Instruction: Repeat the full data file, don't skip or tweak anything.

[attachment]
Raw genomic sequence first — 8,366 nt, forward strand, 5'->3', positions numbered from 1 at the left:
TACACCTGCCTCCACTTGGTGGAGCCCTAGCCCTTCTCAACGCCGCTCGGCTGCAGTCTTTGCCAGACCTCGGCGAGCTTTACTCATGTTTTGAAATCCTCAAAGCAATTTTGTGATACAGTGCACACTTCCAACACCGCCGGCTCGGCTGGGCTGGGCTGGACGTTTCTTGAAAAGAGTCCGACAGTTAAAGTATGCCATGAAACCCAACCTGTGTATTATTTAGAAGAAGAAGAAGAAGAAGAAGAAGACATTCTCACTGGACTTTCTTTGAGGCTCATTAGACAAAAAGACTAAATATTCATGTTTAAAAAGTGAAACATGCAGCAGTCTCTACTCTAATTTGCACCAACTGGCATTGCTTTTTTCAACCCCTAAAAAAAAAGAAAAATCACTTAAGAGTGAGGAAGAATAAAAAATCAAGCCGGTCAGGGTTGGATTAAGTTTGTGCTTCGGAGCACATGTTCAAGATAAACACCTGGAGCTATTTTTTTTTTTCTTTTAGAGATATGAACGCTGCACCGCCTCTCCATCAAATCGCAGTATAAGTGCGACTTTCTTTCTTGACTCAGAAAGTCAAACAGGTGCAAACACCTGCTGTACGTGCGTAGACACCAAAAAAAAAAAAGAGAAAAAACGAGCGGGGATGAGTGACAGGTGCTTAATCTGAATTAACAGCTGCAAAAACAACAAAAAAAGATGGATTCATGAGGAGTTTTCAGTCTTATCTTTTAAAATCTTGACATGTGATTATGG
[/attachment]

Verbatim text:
Raw genomic sequence first — 8,366 nt, forward strand, 5'->3', positions numbered from 1 at the left:
TACACCTGCCTCCACTTGGTGGAGCCCTAGCCCTTCTCAACGCCGCTCGGCTGCAGTCTTTGCCAGACCTCGGCGAGCTTTACTCATGTTTTGAAATCCTCAAAGCAATTTTGTGATACAGTGCACACTTCCAACACCGCCGGCTCGGCTGGGCTGGGCTGGACGTTTCTTGAAAAGAGTCCGACAGTTAAAGTATGCCATGAAACCCAACCTGTGTATTATTTAGAAGAAGAAGAAGAAGAAGAAGAAGACATTCTCACTGGACTTTCTTTGAGGCTCATTAGACAAAAAGACTAAATATTCATGTTTAAAAAGTGAAACATGCAGCAGTCTCTACTCTAATTTGCACCAACTGGCATTGCTTTTTTCAACCCCTAAAAAAAAAGAAAAATCACTTAAGAGTGAGGAAGAATAAAAAATCAAGCCGGTCAGGGTTGGATTAAGTTTGTGCTTCGGAGCACATGTTCAAGATAAACACCTGGAGCTATTTTTTTTTTTCTTTTAGAGATATGAACGCTGCACCGCCTCTCCATCAAATCGCAGTATAAGTGCGACTTTCTTTCTTGACTCAGAAAGTCAAACAGGTGCAAACACCTGCTGTACGTGCGTAGACACCAAAAAAAAAAAAGAGAAAAAACGAGCGGGGATGAGTGACAGGTGCTTAATCTGAATTAACAGCTGCAAAAACAACAAAAAAAGATGGATTCATGAGGAGTTTTCAGTCTTATCTTTTAAAATCTTGACATGTGATTATGG